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Council vows to learn from session

Surveyor Craig Edmonston asks the council flood panel about the number of gauging stations installed in the Nogoa River catchment area post the 2008 flood.
Surveyor Craig Edmonston asks the council flood panel about the number of gauging stations installed in the Nogoa River catchment area post the 2008 flood. Tara Miko

ANGER has been vented and the Central Highlands Regional Council criticised at the Flood Information Session at McIndoe Park on Monday night.

In a four-hour meeting, more than 120 flood victims seized the chance to tell the CHRC what it did right… and wrong.

Emergency text message alerts were a success but the council failed in its apparent disregard of local information, according to attendees.

Residents were given a chance to voice their opinions following four presentations from CHRC councillors, and Local Disaster Management Group and SunWater representatives.

John Miller took the chance first, suggesting the council redirect water into Sandhurst Creek to relieve pressure on Emerald’s waterways.

Mr Miller also referred to the controversial Ensham Mine levee bank, and said water could be re-routed to flow through the southern side of the township.

“After the 2008 meeting at the Town Hall, I put forward the idea the water should be allowed to spill out of the Fairbairn Dam into Sandhurst Creek, lowering the flood level coming through Emerald,” he said.

“That’s the side where we need to put the water through the water shed and put it into the Sandhurst Creek, and it could be done for nothing if the coal is in the right place.”

But the apparent disregard of information from landholders in the northern catchment area – some whose families have lived on the land for generations – was the main complaint put to the council.

Leon Clothier “zeroed in” on LDMG hydrologists, who he said, “got it wrong”.

“The night before the floods peaked in Emerald, I was driving on our place (60km outside Emerald)...

“I was pulling up steel pickets trying to get levels and at 11.30 that night, I heard the CHRC predicted the spillway height to peak at 4.94 metres,” he said.

“The very next morning, I put my life on the line again and phoned the flood peak through and it was ignored.”

LDMG representative Bill Wilkinson said: “The only answer I can think of is council and the people supporting council in this event did a hell of a lot better this time than we did in 2008. Post-2008, we put a lot more alert stations in... in the lead-up to (December 26), we put the hydrologists on a teleconference, we did that deliberately, and we worked through the data.”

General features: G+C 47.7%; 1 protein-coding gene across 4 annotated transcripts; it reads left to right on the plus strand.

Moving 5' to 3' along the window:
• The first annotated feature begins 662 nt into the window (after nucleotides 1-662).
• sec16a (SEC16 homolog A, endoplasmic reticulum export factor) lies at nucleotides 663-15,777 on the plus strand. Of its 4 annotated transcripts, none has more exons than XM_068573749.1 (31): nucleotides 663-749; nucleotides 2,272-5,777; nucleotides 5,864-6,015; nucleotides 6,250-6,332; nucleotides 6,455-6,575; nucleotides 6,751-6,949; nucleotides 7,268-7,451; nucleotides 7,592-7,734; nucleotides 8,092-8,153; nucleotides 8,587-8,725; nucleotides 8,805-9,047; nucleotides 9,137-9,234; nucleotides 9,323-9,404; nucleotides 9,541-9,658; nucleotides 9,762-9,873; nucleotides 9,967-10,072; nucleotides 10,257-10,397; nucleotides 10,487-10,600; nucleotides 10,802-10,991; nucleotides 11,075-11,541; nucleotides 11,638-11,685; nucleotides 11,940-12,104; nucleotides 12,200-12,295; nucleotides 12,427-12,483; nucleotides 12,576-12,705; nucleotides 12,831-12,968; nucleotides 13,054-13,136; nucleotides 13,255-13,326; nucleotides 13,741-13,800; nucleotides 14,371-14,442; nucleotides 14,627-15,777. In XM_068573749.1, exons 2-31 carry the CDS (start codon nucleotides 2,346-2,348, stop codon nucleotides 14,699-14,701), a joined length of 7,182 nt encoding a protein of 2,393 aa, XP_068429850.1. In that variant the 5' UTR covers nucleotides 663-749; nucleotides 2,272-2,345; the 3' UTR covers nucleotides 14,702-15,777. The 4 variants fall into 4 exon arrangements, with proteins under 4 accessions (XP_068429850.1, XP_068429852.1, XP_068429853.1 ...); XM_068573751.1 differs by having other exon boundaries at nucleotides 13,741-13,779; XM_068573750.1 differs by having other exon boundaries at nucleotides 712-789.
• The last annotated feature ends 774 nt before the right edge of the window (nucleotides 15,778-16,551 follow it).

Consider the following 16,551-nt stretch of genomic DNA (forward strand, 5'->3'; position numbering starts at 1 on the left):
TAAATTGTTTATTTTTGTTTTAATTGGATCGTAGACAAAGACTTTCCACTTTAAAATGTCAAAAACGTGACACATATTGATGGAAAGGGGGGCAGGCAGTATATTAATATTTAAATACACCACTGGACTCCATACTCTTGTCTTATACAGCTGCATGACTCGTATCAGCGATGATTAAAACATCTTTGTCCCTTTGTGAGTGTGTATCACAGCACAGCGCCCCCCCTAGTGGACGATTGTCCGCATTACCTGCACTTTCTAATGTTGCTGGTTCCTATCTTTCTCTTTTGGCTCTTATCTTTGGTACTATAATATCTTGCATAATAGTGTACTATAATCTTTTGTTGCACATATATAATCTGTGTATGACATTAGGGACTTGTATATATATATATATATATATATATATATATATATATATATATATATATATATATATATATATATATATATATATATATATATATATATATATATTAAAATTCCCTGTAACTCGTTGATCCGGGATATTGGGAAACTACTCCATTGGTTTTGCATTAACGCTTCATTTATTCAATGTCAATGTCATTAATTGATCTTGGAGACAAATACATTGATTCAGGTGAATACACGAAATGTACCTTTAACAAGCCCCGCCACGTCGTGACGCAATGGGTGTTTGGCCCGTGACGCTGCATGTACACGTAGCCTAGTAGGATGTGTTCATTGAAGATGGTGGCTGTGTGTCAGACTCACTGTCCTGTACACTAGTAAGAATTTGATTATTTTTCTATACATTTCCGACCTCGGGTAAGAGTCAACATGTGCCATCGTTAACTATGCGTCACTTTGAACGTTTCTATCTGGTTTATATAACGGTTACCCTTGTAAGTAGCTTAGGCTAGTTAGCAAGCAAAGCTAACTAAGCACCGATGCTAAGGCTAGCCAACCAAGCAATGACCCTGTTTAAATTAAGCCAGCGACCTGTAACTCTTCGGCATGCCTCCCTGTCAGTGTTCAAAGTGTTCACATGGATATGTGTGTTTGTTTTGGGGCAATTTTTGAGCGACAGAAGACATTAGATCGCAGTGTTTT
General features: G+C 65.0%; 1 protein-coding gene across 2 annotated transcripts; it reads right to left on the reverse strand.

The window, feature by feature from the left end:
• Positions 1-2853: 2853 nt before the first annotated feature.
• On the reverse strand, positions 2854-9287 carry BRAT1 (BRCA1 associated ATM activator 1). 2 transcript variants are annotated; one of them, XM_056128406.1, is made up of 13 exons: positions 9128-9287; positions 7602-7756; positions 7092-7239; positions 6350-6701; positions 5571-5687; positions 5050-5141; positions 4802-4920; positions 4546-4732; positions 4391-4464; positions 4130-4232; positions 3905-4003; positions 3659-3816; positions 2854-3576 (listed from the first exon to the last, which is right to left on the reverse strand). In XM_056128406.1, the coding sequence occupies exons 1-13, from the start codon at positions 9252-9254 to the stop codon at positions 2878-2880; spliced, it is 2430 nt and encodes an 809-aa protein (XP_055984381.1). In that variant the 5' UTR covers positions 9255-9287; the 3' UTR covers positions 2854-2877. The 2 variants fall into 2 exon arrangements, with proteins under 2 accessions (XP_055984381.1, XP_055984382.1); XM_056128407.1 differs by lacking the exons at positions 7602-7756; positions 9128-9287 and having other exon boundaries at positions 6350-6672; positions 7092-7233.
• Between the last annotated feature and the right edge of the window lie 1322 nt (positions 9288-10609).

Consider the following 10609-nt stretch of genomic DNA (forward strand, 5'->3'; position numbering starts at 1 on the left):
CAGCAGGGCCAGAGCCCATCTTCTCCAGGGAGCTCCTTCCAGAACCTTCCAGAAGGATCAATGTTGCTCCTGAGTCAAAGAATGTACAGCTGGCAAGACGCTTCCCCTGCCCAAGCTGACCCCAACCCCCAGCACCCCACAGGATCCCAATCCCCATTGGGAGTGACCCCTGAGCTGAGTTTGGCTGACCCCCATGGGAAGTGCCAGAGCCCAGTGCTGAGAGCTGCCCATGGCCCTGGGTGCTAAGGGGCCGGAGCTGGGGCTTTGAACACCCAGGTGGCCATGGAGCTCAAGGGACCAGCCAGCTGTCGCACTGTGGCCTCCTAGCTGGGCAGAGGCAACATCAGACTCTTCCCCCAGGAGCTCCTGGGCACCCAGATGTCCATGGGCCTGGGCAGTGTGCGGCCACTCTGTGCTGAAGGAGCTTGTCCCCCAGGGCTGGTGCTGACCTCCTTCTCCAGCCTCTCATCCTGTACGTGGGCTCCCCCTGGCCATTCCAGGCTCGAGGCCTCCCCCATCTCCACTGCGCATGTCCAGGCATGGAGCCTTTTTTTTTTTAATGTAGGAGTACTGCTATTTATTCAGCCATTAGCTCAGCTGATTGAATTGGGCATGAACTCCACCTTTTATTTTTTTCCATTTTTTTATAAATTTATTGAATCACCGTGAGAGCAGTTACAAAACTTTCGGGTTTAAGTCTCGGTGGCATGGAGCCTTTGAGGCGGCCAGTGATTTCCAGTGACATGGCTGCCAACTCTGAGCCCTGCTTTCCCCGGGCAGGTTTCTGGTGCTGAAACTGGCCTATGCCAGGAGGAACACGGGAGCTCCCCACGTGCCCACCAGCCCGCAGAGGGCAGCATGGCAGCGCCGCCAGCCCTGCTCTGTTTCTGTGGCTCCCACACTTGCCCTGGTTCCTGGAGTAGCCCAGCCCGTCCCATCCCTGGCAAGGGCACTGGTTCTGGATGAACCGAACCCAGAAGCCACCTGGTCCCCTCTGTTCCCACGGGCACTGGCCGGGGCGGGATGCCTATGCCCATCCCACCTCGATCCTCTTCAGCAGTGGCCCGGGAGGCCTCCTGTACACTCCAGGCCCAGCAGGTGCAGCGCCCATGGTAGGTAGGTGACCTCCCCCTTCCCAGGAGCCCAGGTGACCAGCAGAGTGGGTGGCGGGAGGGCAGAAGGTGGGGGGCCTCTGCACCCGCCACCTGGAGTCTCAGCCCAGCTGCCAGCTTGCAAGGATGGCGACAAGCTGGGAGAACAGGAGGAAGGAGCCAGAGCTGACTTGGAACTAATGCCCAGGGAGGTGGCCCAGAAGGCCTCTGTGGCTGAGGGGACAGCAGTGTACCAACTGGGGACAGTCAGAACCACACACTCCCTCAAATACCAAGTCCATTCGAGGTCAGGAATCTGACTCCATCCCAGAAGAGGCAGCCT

Ian Rankin received prior warning from a property in the northern catchment area and said he relayed the information to the CHRC who acted promptly and accurately.

“I got a call from the Mantuan Downs owners from Brisbane 48-hours beforehand, and I think that information was on the web within two hours,” he said.

But he still said local data could “have been followed much more seriously”.

The rail line was yet another contentious issue, and Derek Mayne suggested the CHRC remove the six round cement pipes from the rail bridge and replace it with just one drain.

“The smaller pipes restrict the flow of the water,” Mr Mayne said.

He said prior to the 2008 flood, the one major drain pipe was replaced because of damage, but the applause received after Mr Mayne’s statement indicated the majority of the people in the room agreed with the suggestion.

Craig Edmonston, the former mayor of the region before council amalgamations, said the current council had learned nothing from the region’s flood history.

“The 2010 mark is not the highest flood level for this area,” Mr Edmonston said.

He referred to flood events in 1916, 1917 and 1918 which he said went much higher than the 2010 level, and advised the CHRC it should have advised residents of the “worst possible scenario at the earliest opportunity”.

CHRC Mayor Peter Maguire said the system he used throughout the disaster was to advise residents of the highest predicted flood level as the information became available to the LDMG.

“Hydrology is not a perfect science but if someone tells me the spillway is going to go over between 5.8 metres and 6.4 metres, I take the highest number and that’s what I tell people,” he said.

The meeting ended with the council promising to “try and do better” in the future, and said it would investigate the suggestions and incorporate them into its emergency management strategy.

Among the resolutions were a commitment to investigate the impact the LN1 drain had on flood mitigation, as well as the major infrastructure on the south and west sides of Emerald. It also committed to reviewing town planning strategies and policies.


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